Kungur Ice Cave

One of the main sights of Perm Krai is Kungur Ice Cave. The subterranean realm of stalactites and stalagmites, frozen music of ice and stone, grandeur and silence of space –everything works together to produce an unforgettable impression.

Scientists have defined the age of the cave as 10-12 thousand years. During thousands of years water has been dissolving gypsums and anhydrites of the Ice Mountain, creating a labyrinth with its splendid halls, vaults and walls carved with an invisible chisel. Due to numerous landslides the vaults of most chambers became dome-shaped.

Every year up to 80 thousand people visit the cave. The guides show visitors round spectacular chambers, all totally different from one another. Kungur Ice Cave belongs to the few caves in the whole world that have special facilities for tourism as asphalted walks and hand-rails make your travel inside the cave safer.

Peculiar branchy underground passages stretch out for 6 000 m. The length of the main “Central route” is 1 300 m; it takes on average 1 hour 20 minutes to walk this distance. During this time you will see 20 chambers, and pass through three seasons: winter, spring, autumn, and again winter in the last Tower Grotto. You will have time to enjoy the snow crystals of the Brilliant Grotto, and ice stalactites and stalagmites of the Polar, Cross, and Tower Grottos. Also you will feast your eyes on never freezing lakes of the grottos International Friendship and Long. You are sure to admire the original “art” of water that allows you to spot in the stone chaos of the Ruins of Pompeii grotto a stone tortoise, crocodile and other animals. You will hear the story of the Ice Cave formation, and of people who settled and studied it, and many interesting legends connected with the cave: about Ermak, “Lady’s tears”, and others.

The Town of Kungur

The merchants’ town Kungur can truly be considered an open air museum, as it keeps alive the atmosphere of the Russian province at the turn of XIX – XX centuries. The town was founded in 1648, but it stood 28 km away from its present location. It was not until the Bashkir rebel in 1663 that Kungur moved to take the place between two rivers, the Sylva and the Iren.

Comfortably located at the crossing of trade communications, Kungur became a large merchant center, and since 1737 the center of Perm land. There are plenty of merchants’ houses and old churches in Kungur (St. Nicolas’, Preobrazhenskaya, Tichvinskaya, Uspenskaya, All Saints’).

This is a real tea merchant capital as the town’s prosperity was first of all connected with its lively trade in many goods including tea and sugar. In August 2007 the Museum of Merchant Class History was open to public. Near Tichvinskaya church there is a viewing site from which the town’s panorama opens. Kungur is known for its handicrafts – stone dressing and pottery.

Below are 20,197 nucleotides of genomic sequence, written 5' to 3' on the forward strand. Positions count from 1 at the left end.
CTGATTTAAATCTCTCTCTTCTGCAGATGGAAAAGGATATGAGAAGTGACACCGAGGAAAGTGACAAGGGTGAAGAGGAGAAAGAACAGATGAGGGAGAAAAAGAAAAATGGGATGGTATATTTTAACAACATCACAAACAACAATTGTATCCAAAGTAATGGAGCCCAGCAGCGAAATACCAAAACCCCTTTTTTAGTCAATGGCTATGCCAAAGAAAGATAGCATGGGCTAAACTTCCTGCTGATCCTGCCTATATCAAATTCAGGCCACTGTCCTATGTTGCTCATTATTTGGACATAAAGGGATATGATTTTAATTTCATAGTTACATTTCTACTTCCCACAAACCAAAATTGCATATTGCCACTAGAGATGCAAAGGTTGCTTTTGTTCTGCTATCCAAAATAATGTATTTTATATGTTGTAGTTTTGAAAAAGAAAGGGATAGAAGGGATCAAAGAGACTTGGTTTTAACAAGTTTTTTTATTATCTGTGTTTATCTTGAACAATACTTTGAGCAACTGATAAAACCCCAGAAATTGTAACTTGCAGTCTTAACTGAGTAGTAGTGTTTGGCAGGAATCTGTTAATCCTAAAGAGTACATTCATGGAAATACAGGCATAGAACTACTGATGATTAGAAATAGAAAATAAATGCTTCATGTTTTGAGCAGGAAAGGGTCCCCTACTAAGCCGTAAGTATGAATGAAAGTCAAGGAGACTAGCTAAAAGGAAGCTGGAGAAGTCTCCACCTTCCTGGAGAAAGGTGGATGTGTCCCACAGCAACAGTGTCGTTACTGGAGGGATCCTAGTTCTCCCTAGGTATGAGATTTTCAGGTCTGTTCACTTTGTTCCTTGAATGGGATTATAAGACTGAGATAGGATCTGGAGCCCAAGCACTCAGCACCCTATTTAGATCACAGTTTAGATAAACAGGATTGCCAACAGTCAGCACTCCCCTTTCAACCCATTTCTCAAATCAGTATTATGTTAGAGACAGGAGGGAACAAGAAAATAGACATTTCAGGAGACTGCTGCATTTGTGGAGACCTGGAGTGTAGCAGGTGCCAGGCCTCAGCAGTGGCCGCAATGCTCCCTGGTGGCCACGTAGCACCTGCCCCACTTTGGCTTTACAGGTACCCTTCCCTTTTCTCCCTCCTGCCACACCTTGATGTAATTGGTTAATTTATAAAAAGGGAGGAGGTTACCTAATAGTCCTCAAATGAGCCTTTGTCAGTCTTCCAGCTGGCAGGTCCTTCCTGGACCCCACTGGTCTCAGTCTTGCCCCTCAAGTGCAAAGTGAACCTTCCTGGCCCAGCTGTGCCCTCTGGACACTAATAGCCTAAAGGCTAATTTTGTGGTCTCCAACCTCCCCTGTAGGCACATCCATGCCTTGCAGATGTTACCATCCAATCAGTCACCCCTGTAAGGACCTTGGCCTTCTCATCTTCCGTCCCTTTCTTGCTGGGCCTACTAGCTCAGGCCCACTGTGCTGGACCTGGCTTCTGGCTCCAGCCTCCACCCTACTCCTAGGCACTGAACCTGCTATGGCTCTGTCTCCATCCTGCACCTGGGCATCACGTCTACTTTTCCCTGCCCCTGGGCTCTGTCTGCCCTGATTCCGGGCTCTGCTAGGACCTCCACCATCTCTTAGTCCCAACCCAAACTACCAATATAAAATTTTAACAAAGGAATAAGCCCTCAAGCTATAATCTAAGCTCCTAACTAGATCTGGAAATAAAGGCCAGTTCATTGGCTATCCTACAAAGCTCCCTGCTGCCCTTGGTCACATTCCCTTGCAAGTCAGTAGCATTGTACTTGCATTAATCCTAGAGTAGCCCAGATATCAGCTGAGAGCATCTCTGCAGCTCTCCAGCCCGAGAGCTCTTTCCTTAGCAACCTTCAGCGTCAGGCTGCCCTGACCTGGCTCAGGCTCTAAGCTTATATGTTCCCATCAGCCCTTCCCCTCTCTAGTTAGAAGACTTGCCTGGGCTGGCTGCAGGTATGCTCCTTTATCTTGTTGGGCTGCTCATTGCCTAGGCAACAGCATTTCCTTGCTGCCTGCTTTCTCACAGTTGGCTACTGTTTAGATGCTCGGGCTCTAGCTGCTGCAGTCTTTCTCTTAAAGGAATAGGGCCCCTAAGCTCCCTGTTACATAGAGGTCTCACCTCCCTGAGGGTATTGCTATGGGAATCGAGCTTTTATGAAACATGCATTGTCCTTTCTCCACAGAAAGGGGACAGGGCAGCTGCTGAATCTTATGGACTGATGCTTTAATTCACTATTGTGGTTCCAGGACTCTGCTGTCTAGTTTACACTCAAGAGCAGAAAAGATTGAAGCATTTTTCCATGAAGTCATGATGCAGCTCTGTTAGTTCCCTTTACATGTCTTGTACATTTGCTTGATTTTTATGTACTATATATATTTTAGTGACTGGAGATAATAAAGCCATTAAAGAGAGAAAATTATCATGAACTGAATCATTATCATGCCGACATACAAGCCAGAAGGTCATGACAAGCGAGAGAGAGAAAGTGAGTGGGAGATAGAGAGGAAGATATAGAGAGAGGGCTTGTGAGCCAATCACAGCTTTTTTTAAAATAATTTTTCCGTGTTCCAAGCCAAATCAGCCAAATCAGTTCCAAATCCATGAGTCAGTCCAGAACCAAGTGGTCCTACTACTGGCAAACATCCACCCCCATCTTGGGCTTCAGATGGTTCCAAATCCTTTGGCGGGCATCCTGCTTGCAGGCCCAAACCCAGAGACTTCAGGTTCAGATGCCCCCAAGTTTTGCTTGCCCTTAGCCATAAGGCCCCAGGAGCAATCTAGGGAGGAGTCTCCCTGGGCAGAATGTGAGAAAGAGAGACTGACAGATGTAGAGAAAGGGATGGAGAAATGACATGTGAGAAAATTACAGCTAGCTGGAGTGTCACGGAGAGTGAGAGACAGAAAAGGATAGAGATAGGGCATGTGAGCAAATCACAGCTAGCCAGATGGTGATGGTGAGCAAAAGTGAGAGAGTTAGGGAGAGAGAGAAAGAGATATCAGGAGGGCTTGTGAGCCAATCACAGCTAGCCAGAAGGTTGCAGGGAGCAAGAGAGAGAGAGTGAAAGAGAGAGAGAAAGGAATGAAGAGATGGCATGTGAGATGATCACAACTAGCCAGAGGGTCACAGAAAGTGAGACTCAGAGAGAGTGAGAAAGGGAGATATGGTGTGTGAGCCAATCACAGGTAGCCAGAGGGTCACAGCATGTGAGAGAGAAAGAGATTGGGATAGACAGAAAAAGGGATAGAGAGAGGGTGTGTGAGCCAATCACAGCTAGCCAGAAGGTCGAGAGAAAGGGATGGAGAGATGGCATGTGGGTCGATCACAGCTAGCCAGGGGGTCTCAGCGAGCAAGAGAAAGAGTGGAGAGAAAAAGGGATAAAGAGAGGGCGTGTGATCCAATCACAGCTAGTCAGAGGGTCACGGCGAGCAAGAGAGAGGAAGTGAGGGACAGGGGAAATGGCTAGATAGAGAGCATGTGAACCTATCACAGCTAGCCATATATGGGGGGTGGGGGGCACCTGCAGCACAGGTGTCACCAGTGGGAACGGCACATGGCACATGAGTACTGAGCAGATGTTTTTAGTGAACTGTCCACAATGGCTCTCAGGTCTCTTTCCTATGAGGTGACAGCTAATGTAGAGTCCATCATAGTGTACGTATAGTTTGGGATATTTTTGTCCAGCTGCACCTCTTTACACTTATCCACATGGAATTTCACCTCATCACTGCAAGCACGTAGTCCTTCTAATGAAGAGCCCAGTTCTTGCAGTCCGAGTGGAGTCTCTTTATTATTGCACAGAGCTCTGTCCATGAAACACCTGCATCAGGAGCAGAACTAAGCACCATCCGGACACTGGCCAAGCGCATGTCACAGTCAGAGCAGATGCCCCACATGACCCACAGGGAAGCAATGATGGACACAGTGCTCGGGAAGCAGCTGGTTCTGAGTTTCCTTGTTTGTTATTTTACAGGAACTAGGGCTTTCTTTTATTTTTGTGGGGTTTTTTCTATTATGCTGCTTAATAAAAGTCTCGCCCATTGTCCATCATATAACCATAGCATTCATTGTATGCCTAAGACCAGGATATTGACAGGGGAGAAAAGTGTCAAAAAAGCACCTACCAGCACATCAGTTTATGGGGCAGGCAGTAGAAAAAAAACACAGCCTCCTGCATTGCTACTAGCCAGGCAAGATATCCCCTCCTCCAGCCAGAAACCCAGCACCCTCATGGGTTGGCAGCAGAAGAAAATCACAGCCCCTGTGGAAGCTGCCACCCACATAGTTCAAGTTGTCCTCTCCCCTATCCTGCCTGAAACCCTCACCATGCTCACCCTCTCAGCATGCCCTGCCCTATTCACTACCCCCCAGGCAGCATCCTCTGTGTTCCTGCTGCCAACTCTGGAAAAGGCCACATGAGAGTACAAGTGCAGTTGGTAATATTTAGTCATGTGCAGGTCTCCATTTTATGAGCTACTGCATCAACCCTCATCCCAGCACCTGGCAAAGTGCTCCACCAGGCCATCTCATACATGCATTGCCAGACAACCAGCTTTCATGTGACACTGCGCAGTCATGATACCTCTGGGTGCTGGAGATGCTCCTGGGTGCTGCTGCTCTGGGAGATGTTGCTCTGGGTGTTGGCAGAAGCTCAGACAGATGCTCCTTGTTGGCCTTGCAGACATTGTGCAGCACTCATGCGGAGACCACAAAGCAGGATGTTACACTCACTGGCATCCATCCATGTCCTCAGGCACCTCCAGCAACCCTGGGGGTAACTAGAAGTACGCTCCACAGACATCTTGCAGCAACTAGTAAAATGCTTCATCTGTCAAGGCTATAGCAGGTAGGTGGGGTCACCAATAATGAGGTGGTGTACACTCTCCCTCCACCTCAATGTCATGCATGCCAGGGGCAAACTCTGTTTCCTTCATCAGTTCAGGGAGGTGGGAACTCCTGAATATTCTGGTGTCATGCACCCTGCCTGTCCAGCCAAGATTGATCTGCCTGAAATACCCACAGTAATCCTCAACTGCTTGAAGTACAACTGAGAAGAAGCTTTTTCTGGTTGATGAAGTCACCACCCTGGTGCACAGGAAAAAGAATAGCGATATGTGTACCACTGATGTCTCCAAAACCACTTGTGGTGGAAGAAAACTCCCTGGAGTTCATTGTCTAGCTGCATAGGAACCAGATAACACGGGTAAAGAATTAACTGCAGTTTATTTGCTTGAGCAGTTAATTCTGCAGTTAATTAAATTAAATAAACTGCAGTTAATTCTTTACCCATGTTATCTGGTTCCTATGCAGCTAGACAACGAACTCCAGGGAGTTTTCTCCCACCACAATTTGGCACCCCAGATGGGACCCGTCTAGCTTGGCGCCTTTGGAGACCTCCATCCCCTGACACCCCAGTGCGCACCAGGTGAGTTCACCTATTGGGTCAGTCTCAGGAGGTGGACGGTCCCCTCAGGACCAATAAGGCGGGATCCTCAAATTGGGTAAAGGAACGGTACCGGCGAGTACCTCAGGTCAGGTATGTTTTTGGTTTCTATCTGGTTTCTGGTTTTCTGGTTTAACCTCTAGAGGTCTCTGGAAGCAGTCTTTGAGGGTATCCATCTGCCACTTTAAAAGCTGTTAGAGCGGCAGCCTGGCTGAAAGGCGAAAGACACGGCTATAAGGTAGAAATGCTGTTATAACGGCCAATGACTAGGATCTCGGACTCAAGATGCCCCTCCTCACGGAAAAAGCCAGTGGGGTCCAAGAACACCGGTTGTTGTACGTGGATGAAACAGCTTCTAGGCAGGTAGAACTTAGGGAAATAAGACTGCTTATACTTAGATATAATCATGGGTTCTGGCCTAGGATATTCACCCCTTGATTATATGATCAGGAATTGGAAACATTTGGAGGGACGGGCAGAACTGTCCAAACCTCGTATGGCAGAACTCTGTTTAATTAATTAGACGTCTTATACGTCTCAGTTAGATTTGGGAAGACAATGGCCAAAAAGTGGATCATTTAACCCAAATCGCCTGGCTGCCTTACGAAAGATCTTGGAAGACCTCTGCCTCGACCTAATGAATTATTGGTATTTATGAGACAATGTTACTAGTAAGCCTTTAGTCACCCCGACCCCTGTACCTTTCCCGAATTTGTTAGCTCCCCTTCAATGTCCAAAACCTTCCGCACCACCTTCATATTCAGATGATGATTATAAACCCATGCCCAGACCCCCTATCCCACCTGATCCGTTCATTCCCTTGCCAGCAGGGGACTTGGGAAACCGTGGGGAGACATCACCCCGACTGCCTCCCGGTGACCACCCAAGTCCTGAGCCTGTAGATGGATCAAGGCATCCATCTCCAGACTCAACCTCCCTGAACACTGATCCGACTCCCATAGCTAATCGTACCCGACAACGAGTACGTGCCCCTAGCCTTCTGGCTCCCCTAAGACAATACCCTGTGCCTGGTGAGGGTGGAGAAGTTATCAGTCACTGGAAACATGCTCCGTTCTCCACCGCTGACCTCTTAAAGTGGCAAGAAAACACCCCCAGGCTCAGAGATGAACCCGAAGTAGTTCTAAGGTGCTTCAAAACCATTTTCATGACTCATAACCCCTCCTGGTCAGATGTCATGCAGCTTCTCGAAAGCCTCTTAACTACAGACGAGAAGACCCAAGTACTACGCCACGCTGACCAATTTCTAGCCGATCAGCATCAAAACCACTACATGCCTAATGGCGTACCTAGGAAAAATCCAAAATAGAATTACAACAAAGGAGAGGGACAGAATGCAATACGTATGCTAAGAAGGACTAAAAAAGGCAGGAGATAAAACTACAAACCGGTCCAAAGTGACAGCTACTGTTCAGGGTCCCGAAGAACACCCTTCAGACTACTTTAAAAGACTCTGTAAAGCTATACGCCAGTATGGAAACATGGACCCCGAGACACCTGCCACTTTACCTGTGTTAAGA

Athos of the Urals

Belogorskiy (The White Mountain) orthodox missionary monastery of Saint Nicholas lies on top of the picturesque mountain 85 km away from the city of Kungur and 100 km away from the city of Perm. The shining of its golden domes shows pilgrims the way from the distance. The beauty and magnificence of the White Mountain is often compared to the Holy Athos landscapes, and the regulations of monastic life in Belogorye have always been strict as they were taken from the Athos model, therefore the monastery proudly bears the name of the Ural Athos.

The might, beauty, and grandeur of the monastery, as well as the unusual tale of its rise, fall and renaissance, contribute to its attractions. During its not so long history the monastery had a lot to survive and now is being actively renovated, keeping alive the old charitable traditions that existed in Perm province and in Russia at the turn of XIX-XX centuries.

Founded at the end of XIX – beginning of XX century, Belogorskiy monastery shortly became one of the biggest monasteries in Russia. Indeed, Belogorskiy monastery’s estate was vast and housed farmed lands, meadows, ponds, mills, apiaries, and more than 14 craftsman’s shops. There were an own photo laboratory and printing-house. An orphan-asylum, parish school, and alms-house for the elderly were open. The pilgrimage to the monastery reaches its height in summer and autumn, although people keep coming there throughout the year.

From the top of the White Mountain there is a splendid panoramic view of the Ural woods and hills. It has become a tradition for guests to come on orthodox holidays – Christmas, Forgiveness Sunday, Palm Sunday, Easter, Whitsunday and at other times when Christian holidays are observed. Many of the guests take home holy water from the Nicolas’ spring at the foot of the mountain. Every year at the end of July – beginning of August the Pilgrim Service of the monastery and the Perm eparchy arrange a religious procession from Perm to the White Mountain, in which many hundreds of pilgrims take part. Many people mention the special atmosphere that reigns on top of the mountain. It must be for some good reason that one hundred years ago thousands of pilgrims rushed there even though good roads were rare.